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Many of the misconceptions you unknowingly cling to don’t do you any real harm. Your mistaken belief that the Great Wall of China is visible from space won’t jeopardize your professional success, let alone your survival.

Nonetheless, we all hold more false beliefs than we realize, thanks to what one brain scientist, writing last year for Fast Company, called “a powerful shortcut that our brains use every day,” known to researchers as “processing fluency.” What that means, in short, is that our minds are more receptive to information that’s easier to process.

One realm where this can do some damage is in public speaking. There are probably a few myths and misconceptions that can hurt your ability to communicate well. These are four of the most common.


Sure, having a dynamic personality can make it easier to become a great speaker, but your charisma alone won’t cut it. On the other hand, if you think you’re a soft-spoken introvert, or just think you have a pretty dull personality, that doesn’t condemn you to being a terrible public speaker. All it means is you’ll need to work at it. Speaking is one of those skills where talent helps, but practice helps more.

I once worked with a client whose son had just become a pro golfer at age 24. When I asked him how, my client told me that when his son was in grade school, a coach saw that he had talent and wanted to work with him. Later, in both high school and college, he continued to work with coaches who helped him get even better. So yes, he was born with natural ability. But he never would’ve become a pro without hard work and expert guidance. The same is true of just about any specialized skill.

While some people may have more natural speaking ability than others, nobody can become a great speaker with talent or personality alone. It takes practice and effort over time.


Lots of people think that if only they had more time to prepare a script–or at least memorize some key bits of phrasing–they’ll be much better speakers. Wrong.

Unless you’re a trained actor, memorizing what you’re going to say will only leave you sounding flat. Instead, you need to focus on speaking spontaneously–just with a little structure. This means having a rough outline in your head of what you’re going to talk about, but not a word-for-word script. The best speakers can talk spontaneously while staying within a coherent structure they’ve planned in advance. To get better at that, you first need to dispense with the notion that memorization is going to help you.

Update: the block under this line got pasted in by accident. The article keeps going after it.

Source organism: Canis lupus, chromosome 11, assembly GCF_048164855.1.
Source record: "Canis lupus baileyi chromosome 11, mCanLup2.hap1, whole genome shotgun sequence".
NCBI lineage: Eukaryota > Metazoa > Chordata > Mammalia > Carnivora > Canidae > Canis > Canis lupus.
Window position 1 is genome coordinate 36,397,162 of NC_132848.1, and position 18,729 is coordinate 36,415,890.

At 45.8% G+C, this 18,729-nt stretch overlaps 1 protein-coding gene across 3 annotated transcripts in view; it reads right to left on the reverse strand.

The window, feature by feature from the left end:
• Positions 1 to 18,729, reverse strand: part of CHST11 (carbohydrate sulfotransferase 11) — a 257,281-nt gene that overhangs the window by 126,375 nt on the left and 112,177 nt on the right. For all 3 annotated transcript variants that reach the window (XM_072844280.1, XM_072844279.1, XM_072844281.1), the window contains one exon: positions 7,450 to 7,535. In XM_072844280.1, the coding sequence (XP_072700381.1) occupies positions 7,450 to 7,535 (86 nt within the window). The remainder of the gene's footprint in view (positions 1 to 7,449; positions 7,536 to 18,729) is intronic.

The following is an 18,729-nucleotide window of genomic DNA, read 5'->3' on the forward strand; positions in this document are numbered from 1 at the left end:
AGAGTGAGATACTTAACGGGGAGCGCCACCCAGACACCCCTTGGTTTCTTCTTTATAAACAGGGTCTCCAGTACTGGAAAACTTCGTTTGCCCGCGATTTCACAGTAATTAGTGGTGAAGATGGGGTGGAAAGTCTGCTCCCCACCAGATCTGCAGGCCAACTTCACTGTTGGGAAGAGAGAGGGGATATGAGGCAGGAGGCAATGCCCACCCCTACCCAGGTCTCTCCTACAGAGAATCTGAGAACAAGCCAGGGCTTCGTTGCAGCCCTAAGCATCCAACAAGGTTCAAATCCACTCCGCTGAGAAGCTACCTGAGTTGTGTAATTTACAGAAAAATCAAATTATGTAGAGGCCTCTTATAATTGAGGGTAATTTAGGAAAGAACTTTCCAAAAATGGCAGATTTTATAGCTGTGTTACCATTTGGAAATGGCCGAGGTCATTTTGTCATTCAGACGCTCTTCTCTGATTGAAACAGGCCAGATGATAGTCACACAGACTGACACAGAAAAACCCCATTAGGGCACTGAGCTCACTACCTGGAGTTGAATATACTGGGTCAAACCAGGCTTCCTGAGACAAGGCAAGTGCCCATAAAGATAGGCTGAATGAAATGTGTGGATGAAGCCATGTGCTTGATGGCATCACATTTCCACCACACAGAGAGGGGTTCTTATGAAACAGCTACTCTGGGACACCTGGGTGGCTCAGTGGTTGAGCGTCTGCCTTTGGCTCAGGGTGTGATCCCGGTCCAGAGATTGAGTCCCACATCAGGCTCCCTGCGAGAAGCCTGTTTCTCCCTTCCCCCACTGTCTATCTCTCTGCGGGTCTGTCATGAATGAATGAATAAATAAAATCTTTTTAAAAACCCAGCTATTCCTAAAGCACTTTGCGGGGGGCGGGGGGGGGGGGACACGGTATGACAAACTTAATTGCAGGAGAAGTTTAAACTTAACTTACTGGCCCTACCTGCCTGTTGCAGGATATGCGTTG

While you may be able to find impromptu moments of inspiration every once in a while, it’s impossible to consistently fuel your presentations with emotion alone. Great speakers don’t need inspiration to be great. They’re great because they take their preparation seriously and are deliberate about every aspect of their speaking.

When I was a theater director, actors would often tell me in rehearsal, “Don’t worry, when I’m in front of an audience, I turn it on.” But take it from me–after working with actors for seven years, I never once saw anything on stage that I didn’t see in rehearsal. Similarly, you can’t just expect to psych yourself up when it’s time to speak. You need to practice, and you need to be thoughtful about what you’re doing. Spontaneity, energy, and emotion are all great–but they should never be an excuse to wing it.


A few years ago, I worked with a financial adviser who gave the same presentation to a new audience every single week. She came to me for help because her evaluations for these presentations were consistently terrible. She tried so hard to try to read her audiences’ reactions and do whatever she could to engage with them, but nothing seemed to work–she just couldn’t connect.

I helped her understand that instead of focusing on her audience, she needed to focus on herself. She needed to devote all her energy to what she was doing, not how her audience was reacting to it. Six weeks later, I heard back from her: “Anett, I can’t believe it! I got all 10s!”

When you’re speaking, don’t worry so much about how your audience is reacting. If you try to do and say whatever you think will elicit a response, you’re bound to lose your rhythm and fail. Yes, you can change up what you do depending on the size of your audience, but you shouldn’t try to adapt on the fly to every flicker or emotion or dip in attitude you might pick up on among your listeners. Instead, concentrate on your own habits and behaviors, and your audience will engage with you.

These four misconceptions are really common, but they’re often bigger barriers to effective speaking than lack of talent or preparation. So the next time you hear a piece of conventional wisdom about what it takes to be a great speaker, pause for a second to think about whether it’s really wise–or just conventional.

ABOUT THE AUTHOR: Anett Grant is the CEO of Executive Speaking, Inc. and the author of multiple e-books on speaking.

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